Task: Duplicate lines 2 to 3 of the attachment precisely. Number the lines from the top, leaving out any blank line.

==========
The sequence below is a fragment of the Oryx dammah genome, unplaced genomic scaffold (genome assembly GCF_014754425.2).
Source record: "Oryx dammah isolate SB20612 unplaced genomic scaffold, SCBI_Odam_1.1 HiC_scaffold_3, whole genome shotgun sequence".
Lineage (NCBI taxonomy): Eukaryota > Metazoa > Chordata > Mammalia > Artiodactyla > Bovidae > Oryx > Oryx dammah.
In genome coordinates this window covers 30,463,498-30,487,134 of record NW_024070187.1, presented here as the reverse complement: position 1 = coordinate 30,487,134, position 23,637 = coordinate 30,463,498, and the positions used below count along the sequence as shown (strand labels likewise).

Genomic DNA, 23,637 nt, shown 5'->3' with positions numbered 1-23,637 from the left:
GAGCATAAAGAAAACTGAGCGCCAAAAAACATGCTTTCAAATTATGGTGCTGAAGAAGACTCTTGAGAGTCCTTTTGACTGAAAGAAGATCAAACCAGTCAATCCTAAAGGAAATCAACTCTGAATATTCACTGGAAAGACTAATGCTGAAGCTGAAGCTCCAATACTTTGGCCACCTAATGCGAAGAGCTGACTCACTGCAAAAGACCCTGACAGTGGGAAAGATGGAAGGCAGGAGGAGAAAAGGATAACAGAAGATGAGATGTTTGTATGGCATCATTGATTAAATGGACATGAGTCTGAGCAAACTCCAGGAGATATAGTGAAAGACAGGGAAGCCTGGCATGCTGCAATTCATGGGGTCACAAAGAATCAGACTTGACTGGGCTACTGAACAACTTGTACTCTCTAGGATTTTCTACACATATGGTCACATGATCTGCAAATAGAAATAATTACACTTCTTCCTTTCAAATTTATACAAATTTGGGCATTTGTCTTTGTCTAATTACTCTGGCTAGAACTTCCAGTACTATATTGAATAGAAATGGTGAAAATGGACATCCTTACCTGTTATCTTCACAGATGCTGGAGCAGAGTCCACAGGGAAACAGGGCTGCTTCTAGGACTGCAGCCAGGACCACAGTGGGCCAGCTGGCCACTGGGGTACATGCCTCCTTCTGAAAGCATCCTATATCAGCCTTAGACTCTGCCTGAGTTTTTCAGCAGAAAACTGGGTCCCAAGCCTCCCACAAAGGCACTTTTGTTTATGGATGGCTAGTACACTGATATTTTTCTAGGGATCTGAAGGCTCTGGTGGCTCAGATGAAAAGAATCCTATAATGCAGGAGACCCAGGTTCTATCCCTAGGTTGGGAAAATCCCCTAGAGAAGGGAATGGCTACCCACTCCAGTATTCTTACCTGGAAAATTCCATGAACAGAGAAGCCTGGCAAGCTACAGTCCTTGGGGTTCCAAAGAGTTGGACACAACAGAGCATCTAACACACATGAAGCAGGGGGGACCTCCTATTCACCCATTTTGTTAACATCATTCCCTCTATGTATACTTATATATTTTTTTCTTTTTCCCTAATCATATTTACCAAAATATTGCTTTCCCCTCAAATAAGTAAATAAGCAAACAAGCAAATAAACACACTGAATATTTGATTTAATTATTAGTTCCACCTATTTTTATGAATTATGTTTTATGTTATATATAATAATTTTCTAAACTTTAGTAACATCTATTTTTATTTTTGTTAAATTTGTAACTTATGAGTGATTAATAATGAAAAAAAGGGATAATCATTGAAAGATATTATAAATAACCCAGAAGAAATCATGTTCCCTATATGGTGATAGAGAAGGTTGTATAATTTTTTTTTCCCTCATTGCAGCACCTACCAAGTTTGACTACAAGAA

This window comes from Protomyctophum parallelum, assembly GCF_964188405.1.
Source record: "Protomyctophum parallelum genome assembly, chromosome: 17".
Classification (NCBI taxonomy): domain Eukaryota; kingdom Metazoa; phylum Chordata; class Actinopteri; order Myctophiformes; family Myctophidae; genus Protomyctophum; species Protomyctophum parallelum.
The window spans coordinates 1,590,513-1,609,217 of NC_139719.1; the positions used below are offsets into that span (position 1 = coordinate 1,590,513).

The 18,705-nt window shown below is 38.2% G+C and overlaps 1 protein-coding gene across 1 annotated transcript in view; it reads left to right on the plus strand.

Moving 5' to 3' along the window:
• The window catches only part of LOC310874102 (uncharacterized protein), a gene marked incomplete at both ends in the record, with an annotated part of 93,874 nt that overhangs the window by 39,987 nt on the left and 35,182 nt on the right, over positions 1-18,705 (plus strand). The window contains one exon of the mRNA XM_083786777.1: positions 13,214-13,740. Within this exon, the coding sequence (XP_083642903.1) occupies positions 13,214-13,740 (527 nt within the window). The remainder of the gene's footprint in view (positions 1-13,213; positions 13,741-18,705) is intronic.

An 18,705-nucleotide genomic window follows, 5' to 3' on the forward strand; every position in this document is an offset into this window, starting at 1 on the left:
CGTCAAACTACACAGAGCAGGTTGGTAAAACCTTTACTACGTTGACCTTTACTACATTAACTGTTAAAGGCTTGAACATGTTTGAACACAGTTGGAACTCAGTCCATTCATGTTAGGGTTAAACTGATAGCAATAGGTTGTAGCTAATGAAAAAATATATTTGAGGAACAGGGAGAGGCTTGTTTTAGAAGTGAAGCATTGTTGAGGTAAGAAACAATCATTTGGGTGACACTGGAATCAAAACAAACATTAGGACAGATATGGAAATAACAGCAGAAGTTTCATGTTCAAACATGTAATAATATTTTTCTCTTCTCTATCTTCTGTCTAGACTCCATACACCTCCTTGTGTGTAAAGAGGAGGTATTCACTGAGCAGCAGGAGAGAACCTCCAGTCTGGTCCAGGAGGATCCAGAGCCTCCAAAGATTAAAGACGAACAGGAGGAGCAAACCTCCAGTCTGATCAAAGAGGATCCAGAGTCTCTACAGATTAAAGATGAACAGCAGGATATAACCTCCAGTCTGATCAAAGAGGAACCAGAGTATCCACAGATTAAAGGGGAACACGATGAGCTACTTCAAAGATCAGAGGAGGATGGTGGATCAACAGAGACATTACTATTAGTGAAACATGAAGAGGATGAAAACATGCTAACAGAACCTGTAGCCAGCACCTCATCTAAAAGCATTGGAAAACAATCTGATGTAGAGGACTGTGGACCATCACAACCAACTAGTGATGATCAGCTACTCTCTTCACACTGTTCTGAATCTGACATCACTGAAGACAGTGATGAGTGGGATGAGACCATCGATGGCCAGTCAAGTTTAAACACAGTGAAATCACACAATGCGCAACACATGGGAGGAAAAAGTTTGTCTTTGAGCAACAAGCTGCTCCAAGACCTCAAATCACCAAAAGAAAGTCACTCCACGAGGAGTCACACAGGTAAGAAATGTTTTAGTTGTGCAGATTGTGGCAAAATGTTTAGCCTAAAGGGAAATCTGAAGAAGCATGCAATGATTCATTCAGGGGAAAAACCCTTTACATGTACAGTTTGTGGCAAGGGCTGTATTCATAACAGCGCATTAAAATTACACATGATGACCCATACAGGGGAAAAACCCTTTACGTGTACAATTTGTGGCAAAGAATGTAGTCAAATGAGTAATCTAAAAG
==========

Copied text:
Source record: "Oryx dammah isolate SB20612 unplaced genomic scaffold, SCBI_Odam_1.1 HiC_scaffold_3, whole genome shotgun sequence".
Lineage (NCBI taxonomy): Eukaryota > Metazoa > Chordata > Mammalia > Artiodactyla > Bovidae > Oryx > Oryx dammah.